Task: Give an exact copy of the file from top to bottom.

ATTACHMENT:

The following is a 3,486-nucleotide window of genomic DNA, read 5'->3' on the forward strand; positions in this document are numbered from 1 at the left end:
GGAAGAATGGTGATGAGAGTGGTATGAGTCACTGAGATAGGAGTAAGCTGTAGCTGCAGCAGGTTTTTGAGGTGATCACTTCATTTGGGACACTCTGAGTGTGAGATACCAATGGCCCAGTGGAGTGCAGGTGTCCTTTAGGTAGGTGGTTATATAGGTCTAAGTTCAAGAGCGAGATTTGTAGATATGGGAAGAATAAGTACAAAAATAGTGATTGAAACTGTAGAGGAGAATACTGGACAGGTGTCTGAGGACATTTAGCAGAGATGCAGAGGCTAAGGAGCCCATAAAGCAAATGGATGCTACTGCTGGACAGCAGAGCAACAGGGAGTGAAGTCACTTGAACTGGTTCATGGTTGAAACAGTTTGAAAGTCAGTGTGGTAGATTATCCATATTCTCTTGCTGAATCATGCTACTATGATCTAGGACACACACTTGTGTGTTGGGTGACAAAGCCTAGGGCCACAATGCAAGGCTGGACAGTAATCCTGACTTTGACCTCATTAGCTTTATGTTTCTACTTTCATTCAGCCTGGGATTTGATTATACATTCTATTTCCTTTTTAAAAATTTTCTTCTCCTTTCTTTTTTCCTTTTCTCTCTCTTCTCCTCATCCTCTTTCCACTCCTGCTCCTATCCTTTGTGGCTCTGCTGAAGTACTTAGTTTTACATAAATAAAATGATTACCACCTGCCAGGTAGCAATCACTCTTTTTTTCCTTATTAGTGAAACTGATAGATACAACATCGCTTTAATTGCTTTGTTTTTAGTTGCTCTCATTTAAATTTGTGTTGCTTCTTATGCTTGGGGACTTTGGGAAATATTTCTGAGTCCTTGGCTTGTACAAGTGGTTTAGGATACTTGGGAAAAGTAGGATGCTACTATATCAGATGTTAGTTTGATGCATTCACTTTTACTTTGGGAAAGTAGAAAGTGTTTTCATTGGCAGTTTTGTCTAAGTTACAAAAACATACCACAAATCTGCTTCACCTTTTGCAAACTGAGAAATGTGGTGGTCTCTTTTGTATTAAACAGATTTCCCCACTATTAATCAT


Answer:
The following is a 3,486-nucleotide window of genomic DNA, read 5'->3' on the forward strand; positions in this document are numbered from 1 at the left end:
GGAAGAATGGTGATGAGAGTGGTATGAGTCACTGAGATAGGAGTAAGCTGTAGCTGCAGCAGGTTTTTGAGGTGATCACTTCATTTGGGACACTCTGAGTGTGAGATACCAATGGCCCAGTGGAGTGCAGGTGTCCTTTAGGTAGGTGGTTATATAGGTCTAAGTTCAAGAGCGAGATTTGTAGATATGGGAAGAATAAGTACAAAAATAGTGATTGAAACTGTAGAGGAGAATACTGGACAGGTGTCTGAGGACATTTAGCAGAGATGCAGAGGCTAAGGAGCCCATAAAGCAAATGGATGCTACTGCTGGACAGCAGAGCAACAGGGAGTGAAGTCACTTGAACTGGTTCATGGTTGAAACAGTTTGAAAGTCAGTGTGGTAGATTATCCATATTCTCTTGCTGAATCATGCTACTATGATCTAGGACACACACTTGTGTGTTGGGTGACAAAGCCTAGGGCCACAATGCAAGGCTGGACAGTAATCCTGACTTTGACCTCATTAGCTTTATGTTTCTACTTTCATTCAGCCTGGGATTTGATTATACATTCTATTTCCTTTTTAAAAATTTTCTTCTCCTTTCTTTTTTCCTTTTCTCTCTCTTCTCCTCATCCTCTTTCCACTCCTGCTCCTATCCTTTGTGGCTCTGCTGAAGTACTTAGTTTTACATAAATAAAATGATTACCACCTGCCAGGTAGCAATCACTCTTTTTTTCCTTATTAGTGAAACTGATAGATACAACATCGCTTTAATTGCTTTGTTTTTAGTTGCTCTCATTTAAATTTGTGTTGCTTCTTATGCTTGGGGACTTTGGGAAATATTTCTGAGTCCTTGGCTTGTACAAGTGGTTTAGGATACTTGGGAAAAGTAGGATGCTACTATATCAGATGTTAGTTTGATGCATTCACTTTTACTTTGGGAAAGTAGAAAGTGTTTTCATTGGCAGTTTTGTCTAAGTTACAAAAACATACCACAAATCTGCTTCACCTTTTGCAAACTGAGAAATGTGGTGGTCTCTTTTGTATTAAACAGATTTCCCCACTATTAATCAT